PHOTO: Concept art by Mike Hathaway of 906 Studios shows the planned design of the Tennessee Children’s Home redevelopment project. / Courtesy photo
By ALEXANDER WILLIS
Spring Hill residents and leaders have long called for a downtown district to call their own, much like in the vein of downtown Columbia and Franklin.
While that vision is closer now than it’s ever been, with a project currently making its way through City Hall that would transform the Tennessee Children’s Home on Main Street into over 100 acres of bustling downtown development, the president of the Tennessee Children’s Home, Brian King, said that for the city to see a downtown district on that site, it’s essentially now or never.
“If something happened and we had to stay on this property, we don’t have a lot of time to negotiate another contract with anybody, so if this deal falls through, then the chances of the city ever having a downtown here go away,” King said. “This is our third contract we’ve had on this property, and every time we think we’re going ahead, it’s fallen apart.”
King explained that the current buildings at the campus have long “outlived their usefulness,” and that rebuilding the current site to an adequate level would be nearly as costly as building an entirely new campus – except in the former case, the Children’s Home wouldn’t have the funds it would get from selling the land to put towards a new campus.
The Children’s Home would also sell a significant portion of the property regardless of if the current project moves forward, meaning one way or another, residential development would likely be constructed on at least some portions of the site.
“We’re going to have to replace all these buildings if we don’t move, and we’re selling all the property behind here anyway,” King said. “So the bottom line is, do you want all this development behind here with us sitting here, or would you like all this development back here with the downtown, with commercial? To me, it makes a whole lot of sense to have a downtown right here; a place [where] people can mingle and walk, and not have to go to Franklin to do it.”
The Children’s Home had been approached multiple times in the past with offers to purchase parcels of the property. King explained the reason the Children’s Home continually declined these offers was that they believed a unified development would better serve the residents of Spring Hill.
King also said the downtown project could see the preservation of historic Ferguson Hall, which sits on the Children’s Home campus, be more adequately funded.
“We are here to preserve children and families – not buildings,” King said. “People don’t give us money to preserve the buildings. We’ve had a few donations specifically to say ‘put this towards Ferguson Hall,’ and we have, but that’s few and far between. Ferguson Hall is no longer an asset, it’s more like an albatross to us.”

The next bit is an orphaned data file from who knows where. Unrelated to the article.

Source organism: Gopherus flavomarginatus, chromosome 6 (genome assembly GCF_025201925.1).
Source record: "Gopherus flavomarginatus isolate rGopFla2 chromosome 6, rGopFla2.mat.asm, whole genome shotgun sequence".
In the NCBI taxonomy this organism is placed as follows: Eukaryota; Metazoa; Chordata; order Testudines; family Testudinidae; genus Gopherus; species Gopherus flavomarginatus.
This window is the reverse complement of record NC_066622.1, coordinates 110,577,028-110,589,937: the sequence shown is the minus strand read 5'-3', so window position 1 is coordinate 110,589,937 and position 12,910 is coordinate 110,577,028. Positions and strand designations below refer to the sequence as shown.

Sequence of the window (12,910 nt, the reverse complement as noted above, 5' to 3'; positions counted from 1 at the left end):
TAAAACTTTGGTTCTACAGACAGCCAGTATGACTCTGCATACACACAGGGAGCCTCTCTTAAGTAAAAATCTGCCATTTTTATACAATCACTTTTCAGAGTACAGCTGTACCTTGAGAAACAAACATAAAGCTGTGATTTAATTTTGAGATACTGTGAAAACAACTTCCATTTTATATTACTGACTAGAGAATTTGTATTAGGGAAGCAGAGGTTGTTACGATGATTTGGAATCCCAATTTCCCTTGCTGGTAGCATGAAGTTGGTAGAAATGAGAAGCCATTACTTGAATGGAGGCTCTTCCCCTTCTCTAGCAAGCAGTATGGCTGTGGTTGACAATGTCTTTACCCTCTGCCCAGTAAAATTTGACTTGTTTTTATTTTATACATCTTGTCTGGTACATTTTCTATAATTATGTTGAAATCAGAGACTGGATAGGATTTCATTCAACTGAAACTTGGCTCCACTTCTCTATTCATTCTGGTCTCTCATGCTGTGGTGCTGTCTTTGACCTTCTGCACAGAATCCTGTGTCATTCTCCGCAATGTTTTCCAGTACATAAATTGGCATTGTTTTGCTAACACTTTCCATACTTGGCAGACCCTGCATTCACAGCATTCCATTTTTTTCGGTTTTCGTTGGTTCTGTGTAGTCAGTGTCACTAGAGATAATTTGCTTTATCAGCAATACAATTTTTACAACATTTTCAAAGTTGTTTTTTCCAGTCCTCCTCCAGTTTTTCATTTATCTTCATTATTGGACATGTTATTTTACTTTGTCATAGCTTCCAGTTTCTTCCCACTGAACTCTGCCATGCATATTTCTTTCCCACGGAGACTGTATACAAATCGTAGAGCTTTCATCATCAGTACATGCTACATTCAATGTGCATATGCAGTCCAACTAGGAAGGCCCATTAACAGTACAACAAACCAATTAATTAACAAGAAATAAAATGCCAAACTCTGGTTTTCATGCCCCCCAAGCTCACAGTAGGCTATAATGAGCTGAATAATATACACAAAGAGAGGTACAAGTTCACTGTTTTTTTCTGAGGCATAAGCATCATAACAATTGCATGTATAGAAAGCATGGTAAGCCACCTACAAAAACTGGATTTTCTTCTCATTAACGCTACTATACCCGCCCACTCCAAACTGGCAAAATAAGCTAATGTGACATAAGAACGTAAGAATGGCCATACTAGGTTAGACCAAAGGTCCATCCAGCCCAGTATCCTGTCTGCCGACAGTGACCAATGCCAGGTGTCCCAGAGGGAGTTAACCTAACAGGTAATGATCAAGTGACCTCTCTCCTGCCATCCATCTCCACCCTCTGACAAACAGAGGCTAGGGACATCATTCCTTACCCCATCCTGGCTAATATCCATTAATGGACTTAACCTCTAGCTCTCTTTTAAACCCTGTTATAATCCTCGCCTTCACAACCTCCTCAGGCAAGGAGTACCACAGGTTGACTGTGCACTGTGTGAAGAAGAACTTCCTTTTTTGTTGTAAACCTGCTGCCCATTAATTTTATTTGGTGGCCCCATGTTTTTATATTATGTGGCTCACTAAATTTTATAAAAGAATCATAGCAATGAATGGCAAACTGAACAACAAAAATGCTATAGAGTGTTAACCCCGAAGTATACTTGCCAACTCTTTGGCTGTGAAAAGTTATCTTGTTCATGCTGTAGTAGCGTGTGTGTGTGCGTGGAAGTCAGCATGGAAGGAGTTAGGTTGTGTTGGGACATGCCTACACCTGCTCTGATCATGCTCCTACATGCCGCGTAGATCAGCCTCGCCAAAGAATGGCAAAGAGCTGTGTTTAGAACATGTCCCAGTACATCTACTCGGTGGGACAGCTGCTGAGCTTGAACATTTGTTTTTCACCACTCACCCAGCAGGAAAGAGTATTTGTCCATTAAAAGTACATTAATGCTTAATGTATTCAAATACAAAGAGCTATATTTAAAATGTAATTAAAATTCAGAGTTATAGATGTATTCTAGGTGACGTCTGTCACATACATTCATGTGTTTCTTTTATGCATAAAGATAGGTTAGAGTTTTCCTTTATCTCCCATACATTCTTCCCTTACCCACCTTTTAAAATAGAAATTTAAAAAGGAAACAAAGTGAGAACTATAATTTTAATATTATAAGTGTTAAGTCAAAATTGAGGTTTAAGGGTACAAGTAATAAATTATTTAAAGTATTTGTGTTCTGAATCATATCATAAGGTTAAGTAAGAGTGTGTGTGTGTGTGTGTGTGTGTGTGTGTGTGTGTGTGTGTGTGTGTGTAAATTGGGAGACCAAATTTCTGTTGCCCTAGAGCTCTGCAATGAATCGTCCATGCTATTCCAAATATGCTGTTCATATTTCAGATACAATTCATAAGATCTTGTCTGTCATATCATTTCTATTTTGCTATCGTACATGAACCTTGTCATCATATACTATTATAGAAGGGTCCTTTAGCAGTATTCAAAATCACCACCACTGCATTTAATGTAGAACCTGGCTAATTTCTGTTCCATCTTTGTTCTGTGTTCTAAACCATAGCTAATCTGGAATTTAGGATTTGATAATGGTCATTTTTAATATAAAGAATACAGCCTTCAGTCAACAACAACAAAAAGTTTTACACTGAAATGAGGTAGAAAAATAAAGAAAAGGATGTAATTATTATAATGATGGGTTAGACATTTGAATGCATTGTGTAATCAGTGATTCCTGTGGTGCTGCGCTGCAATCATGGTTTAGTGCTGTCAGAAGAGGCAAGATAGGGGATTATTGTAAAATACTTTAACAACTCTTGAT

The proposed site for the new Children’s Home Campus is on the northwest corner of Beechcroft Road and Dr Robertson Road in west Spring Hill, and spans over an area of roughly 86 acres. Beyond the more modern buildings, whereas the classrooms and dorms of the current site are decades old at this point, King said the new campus would also provide multiple safety benefits.
Currently, the Children’s Home campus has shared rooms and bedrooms, which, when caring for troubled youth, has sometimes led to bullying. King said the new campus would feature individual rooms and bedrooms, creating a much safer environment for kids staying at the home. King also said the new campus would help prevent runaways, as room windows at the new campus won’t open.
While details of the sale have not been made public yet, King did say the cost of moving to a new campus would exceed the money that they would receive from the sale of the Main Street property by several million dollars.
To help make up the difference, the Children’s Home will be launching a capital campaign within the next few months to further help raise funds, with opportunities for donors to name group homes in a person’s honor. The Children’s Home will also be hosting a benefit dinner on Thursday, September 19 – three days after the city is set to either approve or deny the downtown project’s preliminary plan.
That benefit dinner will be held at Concord Road Church of Christ in Brentwood at 6:30 p.m., September 19. Tickets are $25, with RSVP information available online by clicking here.
“If this doesn’t pass, then this downtown here will go away,” King said. “This will go away because unless somebody walks in and gives us a deal with no contingencies and a lot of money where we can start building quickly, we’re going to start rebuilding on this campus, and then the downtown for here goes away. [That’s] because I doubt we’ll get enough money once we start rebuilding new group homes to where we can afford to move.”
“People are going to move here whether we sell this property or not, and to me, this development that’s coming here is unique,” King said. “It’s going to be a walkable, livable, workable, shopable community that will keep people off the roads if they don’t want to get on the road. The shops that are going to be here are going to be unique, they’re going to be smaller, mom and pop-type shops. Whether the Children’s Home was involved or not, I would like to see Spring Hill have a downtown.”